Wednesday, June 3, 2009

The Lifeline

I witnessed it again this morning. And it never fails to give me a sinking, queasy feeling in the pit of my stomach. It took me a while to realize it, but that feeling will never go away. Because I still care.

On my morning commute today, I saw the blue light flashing in the fog up ahead. Yes, my eyes automatically dropped to the speedometer. I was three miles over the limit which, on that road, doesn’t get you a ticket. Whoever had been pulled over was either a wannabe race car driver or had done something very, very bad. Due to the bad weather, I didn’t want the officer worrying about traffic approaching from the rear as he walked toward the car. I not only slowed, I went wide around his car so he’d know he was safe from me.

It’s funny how time can slow so you notice the most minute detail. Although I’ve seen the maneuver done before, today time slowed to the point I could almost hear a clock ticking off the seconds. As the officer approached the driver’s side window, he placed his right hand on the back of the car. For the first time, I actually witnessed the careful precision in the casual move. Fingers splayed out perfectly, the officer’s fingertips pressed onto the trunk’s surface as he solemnly approached the driver. In reality, it took a fraction of a second. To most people it appeared as if he was merely steadying himself in the wet grass so he wouldn’t slip.

He was leaving his fingerprints. As evidence. In case things went horribly wrong.

Reality is, “horribly wrong” is literally a heartbeat away. I know. I use to be the voice on the other end of that law enforcement radio.

It started as a fluke. Or, as my mind originally thought of it, my grand failure. I put myself through college. I worked hard and graduated early. I then watched all my hard work evaporate when there were no jobs available to utilize that teaching degree I now owned. Several months later I married hubby as planned and worked at a job I hated to help pay the bills. One day hubby came home with an application. It was for a position with the state police as a Tele-Communications Operator. Commonly known as a Dispatcher. I laughed. Hubby took me to meet the friend who’d told him about the job. I watched this man, who was my Dad’s age and actually knew my Dad, answer telephones, work three radios with three separate microphones, punch info into a computer and offer it back up to the faceless voices floating about the room. And still he was able to talk with us, smoothly segueing between his tasks. I left thinking one thing:

There is no way in hell I could ever do that.

And yet I did. For almost five years. And I loved it!

I’ve always been a good listener. Turns out that’s the one skill you HAD to possess. It‘s also the hardest to teach. If you have children, you probably agree. I remember the interview like it was yesterday. The Captain asked me to read a paragraph of a newspaper article to him. It was gross…a very descriptive article about an auto accident. When I finished, he smiled. I didn’t ask why until two months after I had the job. Turns out he was impressed with the fact that, although obviously grossed out, my voice had remained calm, my pronunciation easy to understand. Turns out when you get stressed or panicked, your voice pitch rises. On a radio, that distortion has horrible consequences. He then looked me in the eye and said, “I see you have a teaching degree. What if I hire you and later the school calls with a job. Are you going to quit?” I looked him squarely in the eye and replied politely, yet firmly, “Sir, if you hire me, I won’t walk away. Whenever I decide to do something, I stick with it and do it as well as I can.” He smiled. Then he hired me.

Yep, a week later the school called to offer me a job. I turned it down. Politely.

It wasn’t just because I made a promise to be loyal. Or the fact the school called a year after I applied. It was what the Colonel, the head man of this organization, said after welcoming me on board. I can still see his face and hear his voice when he added, “Your job is to aid these officers by paying attention and providing them with information. In this job, you are the lifeline. With the touch of a button, you have the power to save a life. Or get someone killed.”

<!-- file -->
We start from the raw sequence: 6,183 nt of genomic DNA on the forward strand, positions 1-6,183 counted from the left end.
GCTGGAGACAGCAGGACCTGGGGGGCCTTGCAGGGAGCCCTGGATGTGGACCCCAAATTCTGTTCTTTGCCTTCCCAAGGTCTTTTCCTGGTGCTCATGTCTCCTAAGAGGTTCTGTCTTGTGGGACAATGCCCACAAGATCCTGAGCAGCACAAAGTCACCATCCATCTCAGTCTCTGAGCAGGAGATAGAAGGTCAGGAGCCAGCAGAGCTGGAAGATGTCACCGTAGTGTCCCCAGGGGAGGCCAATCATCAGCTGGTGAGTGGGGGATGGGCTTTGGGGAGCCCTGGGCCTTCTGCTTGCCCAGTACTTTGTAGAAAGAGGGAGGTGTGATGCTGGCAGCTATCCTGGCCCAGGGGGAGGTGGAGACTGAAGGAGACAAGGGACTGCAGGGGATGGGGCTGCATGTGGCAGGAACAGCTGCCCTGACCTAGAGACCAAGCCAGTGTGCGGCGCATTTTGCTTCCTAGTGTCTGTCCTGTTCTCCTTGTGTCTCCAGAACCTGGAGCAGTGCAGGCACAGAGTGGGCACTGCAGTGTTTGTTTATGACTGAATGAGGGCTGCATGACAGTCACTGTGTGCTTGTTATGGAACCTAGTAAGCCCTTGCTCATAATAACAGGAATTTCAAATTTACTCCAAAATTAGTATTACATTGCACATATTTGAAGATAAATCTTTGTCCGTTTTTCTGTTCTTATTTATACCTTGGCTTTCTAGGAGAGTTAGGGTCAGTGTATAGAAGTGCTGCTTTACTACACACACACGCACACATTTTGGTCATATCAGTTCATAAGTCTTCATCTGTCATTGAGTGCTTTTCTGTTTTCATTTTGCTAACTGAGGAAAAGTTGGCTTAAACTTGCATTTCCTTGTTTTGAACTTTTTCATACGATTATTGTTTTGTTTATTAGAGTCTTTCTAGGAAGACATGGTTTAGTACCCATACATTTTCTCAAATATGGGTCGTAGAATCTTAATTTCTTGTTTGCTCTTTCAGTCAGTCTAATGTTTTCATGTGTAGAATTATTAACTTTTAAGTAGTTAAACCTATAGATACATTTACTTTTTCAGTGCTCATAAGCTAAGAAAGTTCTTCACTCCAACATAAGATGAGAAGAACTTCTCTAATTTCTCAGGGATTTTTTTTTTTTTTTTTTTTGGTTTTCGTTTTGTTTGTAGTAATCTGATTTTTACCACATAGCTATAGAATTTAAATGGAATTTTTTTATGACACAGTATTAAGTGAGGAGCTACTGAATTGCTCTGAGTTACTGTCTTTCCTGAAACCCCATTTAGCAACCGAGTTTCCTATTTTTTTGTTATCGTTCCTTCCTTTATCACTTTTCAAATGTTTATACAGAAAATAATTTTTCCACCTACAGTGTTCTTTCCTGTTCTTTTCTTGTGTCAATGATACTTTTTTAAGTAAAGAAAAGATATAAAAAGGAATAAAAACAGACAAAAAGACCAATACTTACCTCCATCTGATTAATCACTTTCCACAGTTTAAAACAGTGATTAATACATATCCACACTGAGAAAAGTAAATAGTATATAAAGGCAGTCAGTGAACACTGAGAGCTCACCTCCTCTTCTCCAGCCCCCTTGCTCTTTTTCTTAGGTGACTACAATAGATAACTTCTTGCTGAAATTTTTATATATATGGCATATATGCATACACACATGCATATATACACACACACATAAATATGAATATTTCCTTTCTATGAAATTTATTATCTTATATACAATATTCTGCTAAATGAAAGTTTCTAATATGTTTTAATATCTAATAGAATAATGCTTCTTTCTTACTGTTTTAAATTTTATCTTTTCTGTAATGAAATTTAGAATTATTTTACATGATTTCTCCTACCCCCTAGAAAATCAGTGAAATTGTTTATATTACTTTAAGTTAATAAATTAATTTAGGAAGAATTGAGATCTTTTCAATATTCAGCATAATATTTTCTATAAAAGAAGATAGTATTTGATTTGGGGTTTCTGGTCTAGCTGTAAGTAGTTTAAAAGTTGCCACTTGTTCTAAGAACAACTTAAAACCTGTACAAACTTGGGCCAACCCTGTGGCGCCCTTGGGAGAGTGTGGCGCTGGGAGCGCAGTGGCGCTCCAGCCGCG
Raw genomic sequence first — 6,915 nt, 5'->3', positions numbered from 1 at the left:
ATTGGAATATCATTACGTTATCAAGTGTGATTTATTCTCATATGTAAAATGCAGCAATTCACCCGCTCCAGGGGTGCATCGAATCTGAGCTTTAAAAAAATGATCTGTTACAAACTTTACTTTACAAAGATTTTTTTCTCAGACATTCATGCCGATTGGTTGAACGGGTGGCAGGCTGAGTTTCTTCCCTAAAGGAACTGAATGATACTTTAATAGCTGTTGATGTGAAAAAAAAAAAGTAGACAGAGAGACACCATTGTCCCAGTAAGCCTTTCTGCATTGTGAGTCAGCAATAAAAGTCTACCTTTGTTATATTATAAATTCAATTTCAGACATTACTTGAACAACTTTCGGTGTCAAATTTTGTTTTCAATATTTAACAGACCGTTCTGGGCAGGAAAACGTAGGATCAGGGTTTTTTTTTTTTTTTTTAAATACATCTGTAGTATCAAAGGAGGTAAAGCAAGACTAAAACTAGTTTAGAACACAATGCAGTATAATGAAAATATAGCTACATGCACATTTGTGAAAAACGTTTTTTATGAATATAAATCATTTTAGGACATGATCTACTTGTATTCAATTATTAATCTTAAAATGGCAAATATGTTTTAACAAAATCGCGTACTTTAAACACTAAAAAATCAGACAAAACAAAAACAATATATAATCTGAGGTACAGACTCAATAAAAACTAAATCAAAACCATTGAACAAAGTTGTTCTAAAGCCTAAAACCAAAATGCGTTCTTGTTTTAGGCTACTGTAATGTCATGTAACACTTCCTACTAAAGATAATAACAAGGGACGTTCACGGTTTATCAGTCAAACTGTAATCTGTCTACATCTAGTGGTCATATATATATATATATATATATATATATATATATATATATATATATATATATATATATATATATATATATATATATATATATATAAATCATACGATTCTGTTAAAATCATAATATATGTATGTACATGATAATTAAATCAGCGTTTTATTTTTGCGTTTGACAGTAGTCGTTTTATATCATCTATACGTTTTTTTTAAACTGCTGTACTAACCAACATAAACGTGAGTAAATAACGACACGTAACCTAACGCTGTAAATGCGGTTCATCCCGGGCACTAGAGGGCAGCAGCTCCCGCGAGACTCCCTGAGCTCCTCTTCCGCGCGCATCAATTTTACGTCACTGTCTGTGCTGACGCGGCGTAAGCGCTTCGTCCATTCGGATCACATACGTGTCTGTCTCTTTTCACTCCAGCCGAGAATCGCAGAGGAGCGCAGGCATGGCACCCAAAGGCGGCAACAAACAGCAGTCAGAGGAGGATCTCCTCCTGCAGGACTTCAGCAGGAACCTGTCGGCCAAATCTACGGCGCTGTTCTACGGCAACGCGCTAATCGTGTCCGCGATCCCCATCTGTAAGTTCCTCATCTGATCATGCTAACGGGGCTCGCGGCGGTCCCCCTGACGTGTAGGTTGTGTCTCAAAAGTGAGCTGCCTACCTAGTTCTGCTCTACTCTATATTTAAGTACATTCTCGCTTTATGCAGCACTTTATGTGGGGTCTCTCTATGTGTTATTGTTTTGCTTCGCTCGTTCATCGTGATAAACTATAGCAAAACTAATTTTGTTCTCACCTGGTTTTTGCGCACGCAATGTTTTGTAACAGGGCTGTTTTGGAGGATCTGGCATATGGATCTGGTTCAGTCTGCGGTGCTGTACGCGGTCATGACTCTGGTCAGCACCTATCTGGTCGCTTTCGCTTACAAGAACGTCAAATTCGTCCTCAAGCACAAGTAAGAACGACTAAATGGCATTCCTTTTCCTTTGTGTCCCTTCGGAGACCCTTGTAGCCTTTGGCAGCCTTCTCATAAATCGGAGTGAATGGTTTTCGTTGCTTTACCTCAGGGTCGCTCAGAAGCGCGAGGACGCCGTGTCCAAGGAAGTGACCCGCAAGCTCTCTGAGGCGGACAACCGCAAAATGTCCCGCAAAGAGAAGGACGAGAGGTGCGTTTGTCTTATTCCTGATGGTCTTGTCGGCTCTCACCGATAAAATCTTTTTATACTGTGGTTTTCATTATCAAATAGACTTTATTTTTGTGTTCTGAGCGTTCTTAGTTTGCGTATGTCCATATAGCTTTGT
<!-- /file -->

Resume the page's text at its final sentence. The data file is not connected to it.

Wow. Not your usual first day speech.

At the risk of sounding braggadocios, once I understood the ins and outs of the job, I was good at it. Honestly. I cared about those guys. I knew just from tone of voice if an officer was angry…and if it was at me, his wife or the Sarge. I knew who was having a bad day, who’s wife didn’t love him any more or who’s wicked sense of humor was about to be put in play. To anyone listening in, most of our radio conversations sounded like a group of numbers. To me, listening wasn’t just a job requirement. I literally held their lives in my hands. All I had to do was fail to hear and someone could become a widow.

One day the Sarge gave the guys a speech about staying out of the Radio Room. He didn’t like that they came in to use our 3rd telephone line to make calls...because unlike the other lines, it wasn’t recorded. He said they distracted us and we had to lock the door. Well, it was a half door with a shelf…which they merely leaned on to reach over and unlock the door. The Dispatchers tried explaining to the Sarge that an officer just saying hello during shift change was actually a valuable tool for us. He grumbled if he caught anyone stopping to chat, they’d wish they hadn’t.

And yet they kept stopping to chat. If he wasn’t around. Humans are funny. Sometimes you just need to look a person in the eye to verify they’d back you up…with or without the paycheck. More than once I’d listen, then say with a smile, “You know, if you’d tell your wife what you just told me, she wouldn’t be mad.” But to them, that was against the rules. What happened at work stayed at work. Mostly for legal reasons. In truth, it was because they didn’t want their wives and kids to realize exactly what they saw on a daily basis. “Hey, how are ya?“ was important. Officers are not robots. [Okay, except for the token jerk, but it’s like Murphy’s Law and inevitable]. They have feelings. Flaws. Concerns. Fears they try to hide. Me actively listening reaffirmed their human status. It was a silent nod that being human is okay.

A week after the Sarge’s “Keep Moving” speech, he was standing in the doorway when one of the officers called me. The man said two things: our station’s name [which is how they contacted you] and his call sign.

I sat up straighter in my chair, a chill running down my spine. I didn’t realize it at the time but I breathed out, “Oh hell, he’s in trouble.” As the Sarge eyed me like I needed a padded cell, when I told the officer to go ahead, his next words were “Send me an ambulance. I’ve been in a wreck.”